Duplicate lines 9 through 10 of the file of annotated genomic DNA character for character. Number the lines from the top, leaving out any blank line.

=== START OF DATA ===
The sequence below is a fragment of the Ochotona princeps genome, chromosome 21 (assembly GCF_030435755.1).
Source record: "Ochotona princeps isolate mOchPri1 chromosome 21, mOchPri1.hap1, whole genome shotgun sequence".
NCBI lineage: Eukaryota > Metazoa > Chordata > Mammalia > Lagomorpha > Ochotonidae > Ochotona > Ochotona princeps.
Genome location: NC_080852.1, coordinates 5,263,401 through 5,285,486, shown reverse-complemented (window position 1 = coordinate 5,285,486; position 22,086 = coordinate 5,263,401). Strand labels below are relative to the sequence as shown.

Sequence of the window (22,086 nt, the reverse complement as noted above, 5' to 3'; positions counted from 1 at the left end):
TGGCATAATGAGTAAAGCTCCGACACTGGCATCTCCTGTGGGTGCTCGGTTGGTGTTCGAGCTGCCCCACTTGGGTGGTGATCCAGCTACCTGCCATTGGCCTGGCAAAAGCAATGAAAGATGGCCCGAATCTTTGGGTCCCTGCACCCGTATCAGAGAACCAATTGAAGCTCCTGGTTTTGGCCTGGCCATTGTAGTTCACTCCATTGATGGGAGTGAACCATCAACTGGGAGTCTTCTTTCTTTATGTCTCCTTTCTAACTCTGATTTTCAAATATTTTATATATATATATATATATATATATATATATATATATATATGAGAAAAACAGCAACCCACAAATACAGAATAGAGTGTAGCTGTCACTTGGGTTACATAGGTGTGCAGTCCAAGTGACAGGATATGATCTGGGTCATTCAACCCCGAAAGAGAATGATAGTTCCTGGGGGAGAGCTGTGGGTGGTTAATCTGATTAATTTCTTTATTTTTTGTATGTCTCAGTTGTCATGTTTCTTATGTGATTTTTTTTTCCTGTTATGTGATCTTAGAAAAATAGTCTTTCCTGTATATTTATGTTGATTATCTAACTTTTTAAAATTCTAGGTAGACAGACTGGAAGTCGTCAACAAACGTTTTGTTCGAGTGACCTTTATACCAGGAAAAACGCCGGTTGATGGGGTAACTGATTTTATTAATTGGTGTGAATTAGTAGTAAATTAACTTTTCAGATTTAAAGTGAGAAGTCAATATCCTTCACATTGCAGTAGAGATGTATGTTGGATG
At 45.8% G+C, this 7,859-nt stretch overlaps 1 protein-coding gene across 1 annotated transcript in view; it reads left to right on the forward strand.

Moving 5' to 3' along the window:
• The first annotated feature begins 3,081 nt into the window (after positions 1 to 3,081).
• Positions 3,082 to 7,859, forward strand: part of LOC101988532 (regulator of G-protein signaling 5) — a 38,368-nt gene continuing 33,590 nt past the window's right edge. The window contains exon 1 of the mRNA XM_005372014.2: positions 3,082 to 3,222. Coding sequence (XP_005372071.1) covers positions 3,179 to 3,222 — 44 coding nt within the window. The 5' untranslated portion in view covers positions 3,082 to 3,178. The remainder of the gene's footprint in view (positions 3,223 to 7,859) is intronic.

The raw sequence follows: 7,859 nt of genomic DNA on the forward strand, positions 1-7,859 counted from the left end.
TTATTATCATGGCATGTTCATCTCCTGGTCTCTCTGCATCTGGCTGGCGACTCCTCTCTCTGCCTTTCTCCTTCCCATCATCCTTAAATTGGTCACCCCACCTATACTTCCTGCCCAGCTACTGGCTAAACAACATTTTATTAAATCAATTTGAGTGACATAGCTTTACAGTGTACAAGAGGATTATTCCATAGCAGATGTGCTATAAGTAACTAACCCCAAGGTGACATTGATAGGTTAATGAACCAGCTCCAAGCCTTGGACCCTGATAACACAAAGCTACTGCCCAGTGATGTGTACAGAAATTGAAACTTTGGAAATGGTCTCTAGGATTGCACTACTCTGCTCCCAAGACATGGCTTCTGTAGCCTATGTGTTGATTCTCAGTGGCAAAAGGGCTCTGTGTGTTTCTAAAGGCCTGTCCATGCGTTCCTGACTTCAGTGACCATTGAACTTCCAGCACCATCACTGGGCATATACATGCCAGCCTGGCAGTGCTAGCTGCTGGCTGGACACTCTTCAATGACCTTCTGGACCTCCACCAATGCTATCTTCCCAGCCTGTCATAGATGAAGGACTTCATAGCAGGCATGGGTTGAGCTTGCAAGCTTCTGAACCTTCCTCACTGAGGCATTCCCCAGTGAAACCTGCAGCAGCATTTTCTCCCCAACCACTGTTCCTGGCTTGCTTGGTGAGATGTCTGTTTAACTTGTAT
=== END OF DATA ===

• The first annotated feature begins 3,081 nt into the window (after positions 1 to 3,081).
• Positions 3,082 to 7,859, forward strand: part of LOC101988532 (regulator of G-protein signaling 5) — a 38,368-nt gene continuing 33,590 nt past the window's right edge. The window contains exon 1 of the mRNA XM_005372014.2: positions 3,082 to 3,222. Coding sequence (XP_005372071.1) covers positions 3,179 to 3,222 — 44 coding nt within the window. The 5' untranslated portion in view covers positions 3,082 to 3,178. The remainder of the gene's footprint in view (positions 3,223 to 7,859) is intronic.